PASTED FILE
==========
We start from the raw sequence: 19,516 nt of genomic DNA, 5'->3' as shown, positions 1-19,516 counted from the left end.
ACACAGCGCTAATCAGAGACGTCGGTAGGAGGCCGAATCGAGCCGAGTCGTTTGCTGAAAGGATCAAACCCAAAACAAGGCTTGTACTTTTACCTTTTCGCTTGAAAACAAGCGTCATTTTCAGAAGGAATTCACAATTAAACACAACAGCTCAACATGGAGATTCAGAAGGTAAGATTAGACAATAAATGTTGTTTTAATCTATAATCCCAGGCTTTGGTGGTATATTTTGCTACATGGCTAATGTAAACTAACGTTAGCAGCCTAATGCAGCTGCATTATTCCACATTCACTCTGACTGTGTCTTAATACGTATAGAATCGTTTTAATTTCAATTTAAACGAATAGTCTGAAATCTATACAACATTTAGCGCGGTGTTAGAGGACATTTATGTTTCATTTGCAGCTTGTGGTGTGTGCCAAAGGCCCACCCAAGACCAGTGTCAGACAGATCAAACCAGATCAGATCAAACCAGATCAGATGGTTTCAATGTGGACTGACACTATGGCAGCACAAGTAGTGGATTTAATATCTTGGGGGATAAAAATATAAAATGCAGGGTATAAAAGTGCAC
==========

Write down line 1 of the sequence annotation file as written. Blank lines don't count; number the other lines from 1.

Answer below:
We start from the raw sequence: 19,516 nt of genomic DNA, 5'->3' as shown, positions 1-19,516 counted from the left end.